Love Ourselves, Love Our Bodies: Rob Alvarez

BodyImage4Justice is pleased to begin our Allies Week with this story of change and empowerment from Rob Alvarez.


About a year ago I was getting terrible headaches. So, naturally I went to my doctor.  When I got on the scale I realized how heavy I was. It was not good feeling to watch the larger weight move over another notch. It took my doctor about five seconds to figure out what was causing my headaches. My blood pressure! I mean, my blood pressure was off the charts. It was scary high. He said to me, “You’re too young for medication, you need to correct this with diet and exercise.” Needless to say this only increased my stress. I spoke to a friend, and he and my partner researched what to do. They came through and helped me develop a plan.

For the first time in my life, I started looking at more than just the ingredients but also at the nutritional facts on food labels. My focus was sodium, but I started to understand what I was eating. Wow, we eat crap all the time! But still, I only focused on the sodium. I started exercising daily because it was good for my blood pressure. I started to think about my physical health and state of being. Then one day I looked in the mirror and was shocked by what I saw.

 What I saw made me reflect, and I noticed behaviors that weren’t always there. For example, at the beach (love the beach and go every chance I get), as soon as I got out of the water I wrapped myself in a towel or put on a shirt immediately. My clothes became baggier and baggier. I had lost some confidence, and anyone who knows me could testify to my confidence and my belief in myself.

First I got sad. I fell into a self pity trap. Then I became angry with myself for allowing this to happen. And finally, I had a plan. For years I had thought, “I need to be the man I ought to be instead of the man I am.” My plan had five parts. Lose the weight, get healthy, live true to my principles, be a better role model, and get my confidence back.

I lost over forty pounds. My blood pressure is great. I stand up for what I believe in and do what’s right, even though I know that when you fight injustice you make your life more difficult. I became more firm in my resolve to think of things in terms of social justice. I hope I am a better role model for my boys. They are becoming young men, and I hope I have not missed the mark. I am proud of them. They see me battling to get healthy and they have been wonderful and supportive.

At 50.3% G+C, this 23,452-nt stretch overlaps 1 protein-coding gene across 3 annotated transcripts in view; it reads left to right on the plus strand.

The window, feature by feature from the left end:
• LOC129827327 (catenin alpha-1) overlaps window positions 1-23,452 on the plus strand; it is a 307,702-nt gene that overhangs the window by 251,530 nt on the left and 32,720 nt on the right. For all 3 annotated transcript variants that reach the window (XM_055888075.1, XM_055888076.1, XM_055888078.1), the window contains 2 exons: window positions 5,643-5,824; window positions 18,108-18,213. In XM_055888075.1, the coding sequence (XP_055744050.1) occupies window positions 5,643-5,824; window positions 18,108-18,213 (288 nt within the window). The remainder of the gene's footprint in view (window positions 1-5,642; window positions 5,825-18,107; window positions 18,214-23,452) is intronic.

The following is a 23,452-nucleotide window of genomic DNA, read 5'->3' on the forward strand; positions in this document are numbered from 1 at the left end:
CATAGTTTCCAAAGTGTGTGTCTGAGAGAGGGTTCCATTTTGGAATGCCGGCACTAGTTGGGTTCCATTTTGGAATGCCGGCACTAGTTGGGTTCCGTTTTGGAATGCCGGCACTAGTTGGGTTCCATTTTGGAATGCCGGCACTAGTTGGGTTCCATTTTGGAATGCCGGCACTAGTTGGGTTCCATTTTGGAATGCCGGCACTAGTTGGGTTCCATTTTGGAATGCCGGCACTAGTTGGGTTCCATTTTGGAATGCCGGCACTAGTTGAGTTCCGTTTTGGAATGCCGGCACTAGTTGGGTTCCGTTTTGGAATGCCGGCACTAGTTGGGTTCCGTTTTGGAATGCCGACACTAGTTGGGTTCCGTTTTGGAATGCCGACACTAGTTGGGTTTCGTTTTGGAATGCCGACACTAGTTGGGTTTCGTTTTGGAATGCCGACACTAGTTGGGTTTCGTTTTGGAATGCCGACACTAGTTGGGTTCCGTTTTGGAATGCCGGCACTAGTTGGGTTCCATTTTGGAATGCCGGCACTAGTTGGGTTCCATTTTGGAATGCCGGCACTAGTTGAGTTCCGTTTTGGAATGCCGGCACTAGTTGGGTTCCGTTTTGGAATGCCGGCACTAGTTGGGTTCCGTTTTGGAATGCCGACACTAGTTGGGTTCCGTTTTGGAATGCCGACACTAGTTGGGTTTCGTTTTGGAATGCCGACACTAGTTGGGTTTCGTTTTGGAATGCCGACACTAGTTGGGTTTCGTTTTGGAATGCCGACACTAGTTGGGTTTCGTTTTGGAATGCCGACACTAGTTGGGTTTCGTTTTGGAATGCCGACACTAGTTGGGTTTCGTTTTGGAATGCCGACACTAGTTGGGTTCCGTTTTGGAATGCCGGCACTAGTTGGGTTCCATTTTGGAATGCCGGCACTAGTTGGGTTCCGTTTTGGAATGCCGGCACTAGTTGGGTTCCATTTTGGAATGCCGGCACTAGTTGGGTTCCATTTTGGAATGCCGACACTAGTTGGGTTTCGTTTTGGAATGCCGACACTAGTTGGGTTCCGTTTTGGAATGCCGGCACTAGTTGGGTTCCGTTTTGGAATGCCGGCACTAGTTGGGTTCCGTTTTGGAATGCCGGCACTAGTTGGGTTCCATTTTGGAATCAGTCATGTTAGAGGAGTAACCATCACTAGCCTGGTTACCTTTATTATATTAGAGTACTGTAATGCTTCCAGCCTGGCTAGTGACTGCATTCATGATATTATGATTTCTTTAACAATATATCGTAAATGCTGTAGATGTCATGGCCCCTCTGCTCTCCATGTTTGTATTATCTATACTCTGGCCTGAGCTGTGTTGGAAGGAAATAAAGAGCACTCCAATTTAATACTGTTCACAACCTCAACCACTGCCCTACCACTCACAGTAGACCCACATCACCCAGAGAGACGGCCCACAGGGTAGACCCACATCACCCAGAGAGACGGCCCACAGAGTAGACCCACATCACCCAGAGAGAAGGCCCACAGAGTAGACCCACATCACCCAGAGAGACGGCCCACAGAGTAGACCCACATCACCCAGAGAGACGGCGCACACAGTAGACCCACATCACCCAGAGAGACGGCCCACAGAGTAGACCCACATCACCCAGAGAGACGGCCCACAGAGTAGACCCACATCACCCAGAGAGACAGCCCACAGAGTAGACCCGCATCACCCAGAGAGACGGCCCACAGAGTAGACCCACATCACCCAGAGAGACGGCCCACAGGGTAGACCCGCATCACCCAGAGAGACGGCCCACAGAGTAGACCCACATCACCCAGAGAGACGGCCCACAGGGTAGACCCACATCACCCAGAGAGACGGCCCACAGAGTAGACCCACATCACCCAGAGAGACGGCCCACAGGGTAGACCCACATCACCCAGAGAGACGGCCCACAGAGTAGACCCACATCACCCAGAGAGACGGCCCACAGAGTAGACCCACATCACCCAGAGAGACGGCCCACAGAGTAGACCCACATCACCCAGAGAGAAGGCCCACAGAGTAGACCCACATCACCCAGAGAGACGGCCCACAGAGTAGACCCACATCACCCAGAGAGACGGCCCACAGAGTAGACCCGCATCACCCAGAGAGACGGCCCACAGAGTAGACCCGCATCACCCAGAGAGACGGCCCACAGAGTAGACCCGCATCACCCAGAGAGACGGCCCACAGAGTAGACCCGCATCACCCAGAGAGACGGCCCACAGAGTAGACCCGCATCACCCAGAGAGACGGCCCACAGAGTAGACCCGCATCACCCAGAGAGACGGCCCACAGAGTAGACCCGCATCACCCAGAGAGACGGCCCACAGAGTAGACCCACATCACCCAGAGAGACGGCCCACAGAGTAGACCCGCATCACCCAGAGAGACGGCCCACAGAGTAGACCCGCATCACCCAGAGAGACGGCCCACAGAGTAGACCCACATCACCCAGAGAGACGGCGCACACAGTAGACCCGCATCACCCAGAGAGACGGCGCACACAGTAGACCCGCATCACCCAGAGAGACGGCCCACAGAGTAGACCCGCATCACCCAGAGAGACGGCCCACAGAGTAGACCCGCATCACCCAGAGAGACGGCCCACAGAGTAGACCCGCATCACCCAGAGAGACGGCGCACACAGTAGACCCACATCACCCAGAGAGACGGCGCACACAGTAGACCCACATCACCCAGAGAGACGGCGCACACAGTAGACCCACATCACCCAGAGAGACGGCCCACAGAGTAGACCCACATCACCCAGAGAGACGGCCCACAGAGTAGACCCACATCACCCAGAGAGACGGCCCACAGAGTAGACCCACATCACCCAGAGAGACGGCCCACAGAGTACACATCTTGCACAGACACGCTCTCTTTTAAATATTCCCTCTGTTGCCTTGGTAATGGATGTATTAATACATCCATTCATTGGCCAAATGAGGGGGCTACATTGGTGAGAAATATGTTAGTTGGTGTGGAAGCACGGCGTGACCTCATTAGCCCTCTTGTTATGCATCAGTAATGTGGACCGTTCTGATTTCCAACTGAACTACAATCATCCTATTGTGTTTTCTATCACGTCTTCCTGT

There was a pivotal moment for me. One day during the summer my nephew and his girlfriend came for a visit. We went to the beach and swam, walked the boardwalk and just had an awesome day. When we got back to the house, there was a long line for showers, and me and my two boys threw on dry clothes and sneakers and went for a two mile run. A year ago I couldn’t have done it. It felt so good to know that I was able to do it! (I could never keep up with my son if he didn’t wait for me.) It was great to run together, all three of us. Now I am going to do a 5K run with Jalyn next month. Being a better role model is a constant work in process that requires constant reflection.

My confidence is the part that is the area that I have made the least progress. The doubts are ingrained. I have been programmed with insecurities, as have so many other people. Those have been with me for so long that it may take a lifetime to undo the damage.